In recent months, 32 companies at the RDM site in the port of Rotterdam have been testing a new green energy platform called Distro which is working with solar panels and a battery and the users trade energy they have produced themselves in a local market.
This is the first time in the world that blockchain technology, artificial intelligence and high-frequency commodity trading have been combined in a single platform. The successful trial shows that it is possible to coordinate supply and demand in local markets 48 hours in advance through a platform on the basis of fair prices and transparent trading agreements.
The Distro platform was developed by S&P Global Platts and Blocklab, a subsidiary of the Port of Rotterdam Authority that specialises in blockchain solutions. The new initiative helps companies in the port to reduce energy costs by making better use of locally produced electricity and by smoothing peaks in demand on the electricity grid. All this fits in with the climate goal of establishing a carbon-neutral port by 2050.
Testing this summer demonstrated that the platform works, and the coming months will be used to get it ready for commercial use.
A pilot project was conducted in the Innovation Dock, owned by the Port Authority, which houses innovative entrepreneurs. The Port Authority used Distro to operate its own ‘micro-market’ of 32 users, as well as a roof full of solar panels and a battery to store the energy produced. The Artificial Intelligence predicts the consumption and production patterns of individual electricity consumers, and trades kilowatt hours on the platform on the basis of those forecasts. The price of electricity fluctuates with changes in supply and demand. Batteries responding to price buy and store excess on-site solar energy that is generated when consumption levels are low, to re-sell it to users when solar generation is low.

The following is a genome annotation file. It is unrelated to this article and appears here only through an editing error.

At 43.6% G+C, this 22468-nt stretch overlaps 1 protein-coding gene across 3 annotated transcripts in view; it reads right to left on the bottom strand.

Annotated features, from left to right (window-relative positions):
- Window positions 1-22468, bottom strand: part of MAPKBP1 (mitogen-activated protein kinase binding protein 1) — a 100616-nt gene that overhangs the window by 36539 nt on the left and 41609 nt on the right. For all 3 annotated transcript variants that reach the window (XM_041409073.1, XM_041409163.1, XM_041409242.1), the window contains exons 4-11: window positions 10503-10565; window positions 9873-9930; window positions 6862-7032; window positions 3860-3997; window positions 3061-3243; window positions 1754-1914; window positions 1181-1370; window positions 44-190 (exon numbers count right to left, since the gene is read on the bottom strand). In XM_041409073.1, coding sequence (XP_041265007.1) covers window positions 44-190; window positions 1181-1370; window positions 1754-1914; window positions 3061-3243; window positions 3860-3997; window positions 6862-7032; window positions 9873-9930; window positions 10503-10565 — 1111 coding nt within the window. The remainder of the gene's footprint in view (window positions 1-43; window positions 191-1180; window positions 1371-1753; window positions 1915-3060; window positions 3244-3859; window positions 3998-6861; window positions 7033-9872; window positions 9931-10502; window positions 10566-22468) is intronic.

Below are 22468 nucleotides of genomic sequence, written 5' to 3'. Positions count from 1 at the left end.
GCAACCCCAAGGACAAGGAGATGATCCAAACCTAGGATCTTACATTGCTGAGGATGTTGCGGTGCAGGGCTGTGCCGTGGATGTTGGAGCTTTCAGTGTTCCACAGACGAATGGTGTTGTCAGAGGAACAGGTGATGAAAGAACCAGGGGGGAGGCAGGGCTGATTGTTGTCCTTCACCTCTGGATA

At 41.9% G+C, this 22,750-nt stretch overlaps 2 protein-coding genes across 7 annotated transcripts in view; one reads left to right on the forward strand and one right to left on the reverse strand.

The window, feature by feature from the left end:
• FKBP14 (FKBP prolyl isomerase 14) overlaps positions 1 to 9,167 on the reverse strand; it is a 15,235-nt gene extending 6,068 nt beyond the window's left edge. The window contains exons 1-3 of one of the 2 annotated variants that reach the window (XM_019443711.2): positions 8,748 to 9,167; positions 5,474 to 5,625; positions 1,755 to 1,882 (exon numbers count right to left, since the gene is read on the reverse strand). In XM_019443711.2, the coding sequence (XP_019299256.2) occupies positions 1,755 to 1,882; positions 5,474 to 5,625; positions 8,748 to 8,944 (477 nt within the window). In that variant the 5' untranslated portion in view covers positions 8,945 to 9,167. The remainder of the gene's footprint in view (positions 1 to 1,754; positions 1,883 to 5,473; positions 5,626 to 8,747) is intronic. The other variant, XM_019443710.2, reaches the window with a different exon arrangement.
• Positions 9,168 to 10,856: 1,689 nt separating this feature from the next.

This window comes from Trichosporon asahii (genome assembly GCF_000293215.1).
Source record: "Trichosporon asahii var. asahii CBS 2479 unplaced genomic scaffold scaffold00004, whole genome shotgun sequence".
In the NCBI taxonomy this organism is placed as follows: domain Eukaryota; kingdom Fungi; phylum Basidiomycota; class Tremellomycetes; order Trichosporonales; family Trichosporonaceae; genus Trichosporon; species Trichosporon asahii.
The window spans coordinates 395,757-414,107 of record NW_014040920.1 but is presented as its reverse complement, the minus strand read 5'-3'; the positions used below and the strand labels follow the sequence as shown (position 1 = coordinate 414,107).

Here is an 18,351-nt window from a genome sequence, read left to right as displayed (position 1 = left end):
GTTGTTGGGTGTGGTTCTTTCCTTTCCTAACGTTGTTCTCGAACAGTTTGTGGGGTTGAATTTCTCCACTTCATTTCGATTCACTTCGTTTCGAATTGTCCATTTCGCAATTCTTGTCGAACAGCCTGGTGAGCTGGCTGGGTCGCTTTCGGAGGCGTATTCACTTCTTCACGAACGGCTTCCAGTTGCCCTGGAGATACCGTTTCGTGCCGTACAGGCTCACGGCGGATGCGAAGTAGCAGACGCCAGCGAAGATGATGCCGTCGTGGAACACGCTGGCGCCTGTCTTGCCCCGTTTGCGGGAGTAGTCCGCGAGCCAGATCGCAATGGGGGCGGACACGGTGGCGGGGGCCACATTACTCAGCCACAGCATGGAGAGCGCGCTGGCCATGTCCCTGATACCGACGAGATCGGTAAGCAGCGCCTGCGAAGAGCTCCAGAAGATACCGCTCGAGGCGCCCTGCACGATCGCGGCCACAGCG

The results of the green energy platform pilot test include a 92% local consumption of renewable energy and a 20% increase in return on investment for the battery. Additionally, the pilot demonstrated a 14% improvement in revenues for locally produced renewable energy, while lowering average prices for consumers. In addition, trading between the participants means that a ‘micro-market’ places less of a burden on the regular electricity grid. In turn, that means that the Port of Rotterdam Authority can reduce the capacity of the connection to the network and save costs by 25%.
The platform combines the capabilities of high frequency trading, with a blockchain environment that provides security for transactions, identity management and market rule compliance. In the coming months, the software used in the pilot will be prepared for commercial use. “This pilot project is good for everyone: not only are energy prices fairer and more transparent, the costs of sustainable energy are reduced for clients. This is a solution that will help to achieve the goal of a carbon-neutral port,” said Nico van Dooren, the Director New Business & Portfolio Management at the Port of Rotterdam Authority.